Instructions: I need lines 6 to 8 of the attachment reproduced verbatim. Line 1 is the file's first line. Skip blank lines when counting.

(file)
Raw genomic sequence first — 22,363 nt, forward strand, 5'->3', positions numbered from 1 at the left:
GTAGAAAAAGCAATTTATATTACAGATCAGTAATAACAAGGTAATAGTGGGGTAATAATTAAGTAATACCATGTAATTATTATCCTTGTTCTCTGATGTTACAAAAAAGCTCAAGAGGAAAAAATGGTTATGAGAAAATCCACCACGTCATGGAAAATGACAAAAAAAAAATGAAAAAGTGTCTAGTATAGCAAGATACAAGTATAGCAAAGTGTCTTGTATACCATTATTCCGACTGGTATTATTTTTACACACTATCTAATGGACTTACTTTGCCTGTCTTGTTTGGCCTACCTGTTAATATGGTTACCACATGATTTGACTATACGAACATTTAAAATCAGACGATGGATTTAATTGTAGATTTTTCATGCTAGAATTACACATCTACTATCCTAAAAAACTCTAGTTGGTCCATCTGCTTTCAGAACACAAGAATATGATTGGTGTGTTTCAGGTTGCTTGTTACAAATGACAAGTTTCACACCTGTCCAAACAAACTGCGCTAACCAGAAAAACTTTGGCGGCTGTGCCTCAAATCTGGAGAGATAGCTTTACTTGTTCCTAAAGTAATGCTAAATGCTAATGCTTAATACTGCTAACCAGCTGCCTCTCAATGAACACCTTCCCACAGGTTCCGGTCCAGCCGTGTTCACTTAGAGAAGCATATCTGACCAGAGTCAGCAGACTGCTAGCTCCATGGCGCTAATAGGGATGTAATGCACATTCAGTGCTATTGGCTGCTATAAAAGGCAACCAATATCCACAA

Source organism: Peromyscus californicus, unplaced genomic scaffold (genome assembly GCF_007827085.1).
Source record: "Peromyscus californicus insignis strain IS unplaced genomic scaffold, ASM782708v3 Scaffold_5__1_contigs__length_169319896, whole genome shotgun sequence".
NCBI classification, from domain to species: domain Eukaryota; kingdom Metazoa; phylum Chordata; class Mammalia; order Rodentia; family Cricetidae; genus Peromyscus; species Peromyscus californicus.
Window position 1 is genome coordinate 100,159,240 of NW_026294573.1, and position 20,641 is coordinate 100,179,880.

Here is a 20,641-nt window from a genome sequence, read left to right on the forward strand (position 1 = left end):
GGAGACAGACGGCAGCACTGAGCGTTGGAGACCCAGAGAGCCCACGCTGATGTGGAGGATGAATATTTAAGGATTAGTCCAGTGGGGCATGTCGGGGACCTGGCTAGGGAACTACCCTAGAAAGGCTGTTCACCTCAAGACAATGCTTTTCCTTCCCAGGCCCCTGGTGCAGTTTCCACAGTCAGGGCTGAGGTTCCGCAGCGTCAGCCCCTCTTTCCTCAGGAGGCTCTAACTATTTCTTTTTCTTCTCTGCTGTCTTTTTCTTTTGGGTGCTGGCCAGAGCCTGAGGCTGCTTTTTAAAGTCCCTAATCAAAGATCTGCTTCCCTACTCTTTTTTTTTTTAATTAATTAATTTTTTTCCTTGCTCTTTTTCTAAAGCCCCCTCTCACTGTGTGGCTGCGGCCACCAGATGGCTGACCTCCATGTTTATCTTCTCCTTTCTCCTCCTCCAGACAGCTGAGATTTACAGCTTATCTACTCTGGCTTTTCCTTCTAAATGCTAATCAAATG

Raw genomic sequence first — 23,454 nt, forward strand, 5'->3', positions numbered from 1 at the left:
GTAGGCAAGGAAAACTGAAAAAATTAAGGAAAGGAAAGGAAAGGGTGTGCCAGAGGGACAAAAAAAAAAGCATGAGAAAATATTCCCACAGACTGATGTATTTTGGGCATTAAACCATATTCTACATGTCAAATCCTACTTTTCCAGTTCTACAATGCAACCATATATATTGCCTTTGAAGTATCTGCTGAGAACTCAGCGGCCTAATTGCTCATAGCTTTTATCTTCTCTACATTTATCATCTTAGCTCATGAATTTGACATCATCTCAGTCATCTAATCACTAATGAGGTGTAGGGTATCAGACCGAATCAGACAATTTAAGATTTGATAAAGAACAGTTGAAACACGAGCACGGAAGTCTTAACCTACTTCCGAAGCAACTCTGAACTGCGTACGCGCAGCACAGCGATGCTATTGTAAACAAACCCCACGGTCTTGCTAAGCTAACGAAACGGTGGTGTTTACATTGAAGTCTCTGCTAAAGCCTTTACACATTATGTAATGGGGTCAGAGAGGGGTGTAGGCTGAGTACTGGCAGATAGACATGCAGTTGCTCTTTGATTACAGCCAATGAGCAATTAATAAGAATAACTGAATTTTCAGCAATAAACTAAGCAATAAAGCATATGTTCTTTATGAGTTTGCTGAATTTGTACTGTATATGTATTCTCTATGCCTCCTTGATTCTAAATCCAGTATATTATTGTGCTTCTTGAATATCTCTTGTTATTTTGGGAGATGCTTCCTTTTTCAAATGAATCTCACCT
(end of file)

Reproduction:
Window position 1 is genome coordinate 100,159,240 of NW_026294573.1, and position 20,641 is coordinate 100,179,880.

Here is a 20,641-nt window from a genome sequence, read left to right on the forward strand (position 1 = left end):
GGAGACAGACGGCAGCACTGAGCGTTGGAGACCCAGAGAGCCCACGCTGATGTGGAGGATGAATATTTAAGGATTAGTCCAGTGGGGCATGTCGGGGACCTGGCTAGGGAACTACCCTAGAAAGGCTGTTCACCTCAAGACAATGCTTTTCCTTCCCAGGCCCCTGGTGCAGTTTCCACAGTCAGGGCTGAGGTTCCGCAGCGTCAGCCCCTCTTTCCTCAGGAGGCTCTAACTATTTCTTTTTCTTCTCTGCTGTCTTTTTCTTTTGGGTGCTGGCCAGAGCCTGAGGCTGCTTTTTAAAGTCCCTAATCAAAGATCTGCTTCCCTACTCTTTTTTTTTTTAATTAATTAATTTTTTTCCTTGCTCTTTTTCTAAAGCCCCCTCTCACTGTGTGGCTGCGGCCACCAGATGGCTGACCTCCATGTTTATCTTCTCCTTTCTCCTCCTCCAGACAGCTGAGATTTACAGCTTATCTACTCTGGCTTTTCCTTCTAAATGCTAATCAAATG